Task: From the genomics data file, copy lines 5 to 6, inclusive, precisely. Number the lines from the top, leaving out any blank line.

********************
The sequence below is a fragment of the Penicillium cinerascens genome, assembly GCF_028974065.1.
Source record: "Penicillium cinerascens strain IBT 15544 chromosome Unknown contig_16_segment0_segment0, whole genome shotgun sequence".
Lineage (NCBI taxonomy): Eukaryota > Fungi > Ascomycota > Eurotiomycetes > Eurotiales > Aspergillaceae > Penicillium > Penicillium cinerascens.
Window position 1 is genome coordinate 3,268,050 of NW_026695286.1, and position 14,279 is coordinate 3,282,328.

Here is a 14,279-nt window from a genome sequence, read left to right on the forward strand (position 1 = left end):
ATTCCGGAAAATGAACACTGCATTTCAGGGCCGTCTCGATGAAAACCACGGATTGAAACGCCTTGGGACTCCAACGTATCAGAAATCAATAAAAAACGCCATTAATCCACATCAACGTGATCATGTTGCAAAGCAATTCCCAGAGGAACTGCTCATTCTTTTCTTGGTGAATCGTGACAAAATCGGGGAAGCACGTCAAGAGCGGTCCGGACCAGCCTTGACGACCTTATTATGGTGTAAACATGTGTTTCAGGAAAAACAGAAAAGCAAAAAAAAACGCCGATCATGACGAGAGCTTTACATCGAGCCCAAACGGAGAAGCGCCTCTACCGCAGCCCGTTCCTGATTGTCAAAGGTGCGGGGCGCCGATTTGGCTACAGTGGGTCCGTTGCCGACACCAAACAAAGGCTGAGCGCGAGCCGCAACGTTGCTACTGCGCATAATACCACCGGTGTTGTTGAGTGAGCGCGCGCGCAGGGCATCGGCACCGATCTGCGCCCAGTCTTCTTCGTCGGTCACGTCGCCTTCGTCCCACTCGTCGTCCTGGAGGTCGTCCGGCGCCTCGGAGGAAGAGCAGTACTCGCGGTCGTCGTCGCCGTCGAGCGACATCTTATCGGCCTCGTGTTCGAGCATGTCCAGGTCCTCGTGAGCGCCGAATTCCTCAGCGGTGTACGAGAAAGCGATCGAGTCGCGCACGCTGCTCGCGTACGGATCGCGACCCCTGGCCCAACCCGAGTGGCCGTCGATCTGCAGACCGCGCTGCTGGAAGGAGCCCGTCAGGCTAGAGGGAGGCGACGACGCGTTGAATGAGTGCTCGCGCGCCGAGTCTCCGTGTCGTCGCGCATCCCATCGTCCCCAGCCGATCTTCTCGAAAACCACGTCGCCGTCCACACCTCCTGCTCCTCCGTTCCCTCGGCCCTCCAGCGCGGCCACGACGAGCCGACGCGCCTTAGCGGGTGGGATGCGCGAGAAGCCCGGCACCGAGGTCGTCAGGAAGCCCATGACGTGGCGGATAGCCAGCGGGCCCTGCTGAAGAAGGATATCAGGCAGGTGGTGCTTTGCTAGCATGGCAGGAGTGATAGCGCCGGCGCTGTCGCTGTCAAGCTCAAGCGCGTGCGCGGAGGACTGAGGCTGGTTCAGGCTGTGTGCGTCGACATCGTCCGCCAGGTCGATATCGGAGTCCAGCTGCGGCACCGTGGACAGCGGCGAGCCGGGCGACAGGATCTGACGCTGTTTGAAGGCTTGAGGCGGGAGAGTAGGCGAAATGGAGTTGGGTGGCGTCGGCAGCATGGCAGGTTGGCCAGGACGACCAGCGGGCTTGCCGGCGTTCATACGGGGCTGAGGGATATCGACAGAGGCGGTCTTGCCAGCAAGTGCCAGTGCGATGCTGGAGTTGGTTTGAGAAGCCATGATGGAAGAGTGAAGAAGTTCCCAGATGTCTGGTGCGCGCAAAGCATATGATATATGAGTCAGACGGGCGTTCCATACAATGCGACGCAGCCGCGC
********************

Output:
Here is a 14,279-nt window from a genome sequence, read left to right on the forward strand (position 1 = left end):
ATTCCGGAAAATGAACACTGCATTTCAGGGCCGTCTCGATGAAAACCACGGATTGAAACGCCTTGGGACTCCAACGTATCAGAAATCAATAAAAAACGCCATTAATCCACATCAACGTGATCATGTTGCAAAGCAATTCCCAGAGGAACTGCTCATTCTTTTCTTGGTGAATCGTGACAAAATCGGGGAAGCACGTCAAGAGCGGTCCGGACCAGCCTTGACGACCTTATTATGGTGTAAACATGTGTTTCAGGAAAAACAGAAAAGCAAAAAAAAACGCCGATCATGACGAGAGCTTTACATCGAGCCCAAACGGAGAAGCGCCTCTACCGCAGCCCGTTCCTGATTGTCAAAGGTGCGGGGCGCCGATTTGGCTACAGTGGGTCCGTTGCCGACACCAAACAAAGGCTGAGCGCGAGCCGCAACGTTGCTACTGCGCATAATACCACCGGTGTTGTTGAGTGAGCGCGCGCGCAGGGCATCGGCACCGATCTGCGCCCAGTCTTCTTCGTCGGTCACGTCGCCTTCGTCCCACTCGTCGTCCTGGAGGTCGTCCGGCGCCTCGGAGGAAGAGCAGTACTCGCGGTCGTCGTCGCCGTCGAGCGACATCTTATCGGCCTCGTGTTCGAGCATGTCCAGGTCCTCGTGAGCGCCGAATTCCTCAGCGGTGTACGAGAAAGCGATCGAGTCGCGCACGCTGCTCGCGTACGGATCGCGACCCCTGGCCCAACCCGAGTGGCCGTCGATCTGCAGACCGCGCTGCTGGAAGGAGCCCGTCAGGCTAGAGGGAGGCGACGACGCGTTGAATGAGTGCTCGCGCGCCGAGTCTCCGTGTCGTCGCGCATCCCATCGTCCCCAGCCGATCTTCTCGAAAACCACGTCGCCGTCCACACCTCCTGCTCCTCCGTTCCCTCGGCCCTCCAGCGCGGCCACGACGAGCCGACGCGCCTTAGCGGGTGGGATGCGCGAGAAGCCCGGCACCGAGGTCGTCAGGAAGCCCATGACGTGGCGGATAGCCAGCGGGCCCTGCTGAAGAAGGATATCAGGCAGGTGGTGCTTTGCTAGCATGGCAGGAGTGATAGCGCCGGCGCTGTCGCTGTCAAGCTCAAGCGCGTGCGCGGAGGACTGAGGCTGGTTCAGGCTGTGTGCGTCGACATCGTCCGCCAGGTCGATATCGGAGTCCAGCTGCGGCACCGTGGACAGCGGCGAGCCGGGCGACAGGATCTGACGCTGTTTGAAGGCTTGAGGCGGGAGAGTAGGCGAAATGGAGTTGGGTGGCGTCGGCAGCATGGCAGGTTGGCCAGGACGACCAGCGGGCTTGCCGGCGTTCATACGGGGCTGAGGGATATCGACAGAGGCGGTCTTGCCAGCAAGTGCCAGTGCGATGCTGGAGTTGGTTTGAGAAGCCATGATGGAAGAGTGAAGAAGTTCCCAGATGTCTGGTGCGCGCAAAGCATATGATATATGAGTCAGACGGGCGTTCCATACAATGCGACGCAGCCGCGC